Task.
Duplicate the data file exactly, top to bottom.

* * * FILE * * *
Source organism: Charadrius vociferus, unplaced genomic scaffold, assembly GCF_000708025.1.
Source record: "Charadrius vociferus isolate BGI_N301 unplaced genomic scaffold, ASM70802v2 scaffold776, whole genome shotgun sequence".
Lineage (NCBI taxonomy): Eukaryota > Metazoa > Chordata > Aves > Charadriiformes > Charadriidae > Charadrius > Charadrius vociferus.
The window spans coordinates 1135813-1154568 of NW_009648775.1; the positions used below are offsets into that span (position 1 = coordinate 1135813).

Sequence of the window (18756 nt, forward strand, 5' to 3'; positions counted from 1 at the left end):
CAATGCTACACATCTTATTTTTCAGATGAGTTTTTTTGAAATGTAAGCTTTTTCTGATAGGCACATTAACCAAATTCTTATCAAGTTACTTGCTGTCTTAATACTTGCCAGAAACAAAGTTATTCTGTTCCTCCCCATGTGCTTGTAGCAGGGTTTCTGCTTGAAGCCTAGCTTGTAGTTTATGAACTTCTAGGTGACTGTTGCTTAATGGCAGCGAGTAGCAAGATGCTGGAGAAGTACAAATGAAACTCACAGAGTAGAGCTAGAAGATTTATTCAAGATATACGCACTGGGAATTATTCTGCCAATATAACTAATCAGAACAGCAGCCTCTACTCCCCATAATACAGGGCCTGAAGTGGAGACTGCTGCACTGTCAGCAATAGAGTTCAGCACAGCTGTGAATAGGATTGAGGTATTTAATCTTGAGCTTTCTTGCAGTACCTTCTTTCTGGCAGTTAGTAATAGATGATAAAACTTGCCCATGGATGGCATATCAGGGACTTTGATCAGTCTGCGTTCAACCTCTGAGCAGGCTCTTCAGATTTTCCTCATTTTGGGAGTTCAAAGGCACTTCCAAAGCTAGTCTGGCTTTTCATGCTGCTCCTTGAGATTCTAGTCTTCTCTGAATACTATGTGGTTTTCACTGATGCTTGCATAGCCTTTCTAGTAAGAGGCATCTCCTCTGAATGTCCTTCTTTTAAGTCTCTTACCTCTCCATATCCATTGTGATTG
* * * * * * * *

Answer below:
Source organism: Charadrius vociferus, unplaced genomic scaffold, assembly GCF_000708025.1.
Source record: "Charadrius vociferus isolate BGI_N301 unplaced genomic scaffold, ASM70802v2 scaffold776, whole genome shotgun sequence".
Lineage (NCBI taxonomy): Eukaryota > Metazoa > Chordata > Aves > Charadriiformes > Charadriidae > Charadrius > Charadrius vociferus.
The window spans coordinates 1135813-1154568 of NW_009648775.1; the positions used below are offsets into that span (position 1 = coordinate 1135813).

Sequence of the window (18756 nt, forward strand, 5' to 3'; positions counted from 1 at the left end):
CAATGCTACACATCTTATTTTTCAGATGAGTTTTTTTGAAATGTAAGCTTTTTCTGATAGGCACATTAACCAAATTCTTATCAAGTTACTTGCTGTCTTAATACTTGCCAGAAACAAAGTTATTCTGTTCCTCCCCATGTGCTTGTAGCAGGGTTTCTGCTTGAAGCCTAGCTTGTAGTTTATGAACTTCTAGGTGACTGTTGCTTAATGGCAGCGAGTAGCAAGATGCTGGAGAAGTACAAATGAAACTCACAGAGTAGAGCTAGAAGATTTATTCAAGATATACGCACTGGGAATTATTCTGCCAATATAACTAATCAGAACAGCAGCCTCTACTCCCCATAATACAGGGCCTGAAGTGGAGACTGCTGCACTGTCAGCAATAGAGTTCAGCACAGCTGTGAATAGGATTGAGGTATTTAATCTTGAGCTTTCTTGCAGTACCTTCTTTCTGGCAGTTAGTAATAGATGATAAAACTTGCCCATGGATGGCATATCAGGGACTTTGATCAGTCTGCGTTCAACCTCTGAGCAGGCTCTTCAGATTTTCCTCATTTTGGGAGTTCAAAGGCACTTCCAAAGCTAGTCTGGCTTTTCATGCTGCTCCTTGAGATTCTAGTCTTCTCTGAATACTATGTGGTTTTCACTGATGCTTGCATAGCCTTTCTAGTAAGAGGCATCTCCTCTGAATGTCCTTCTTTTAAGTCTCTTACCTCTCCATATCCATTGTGATTG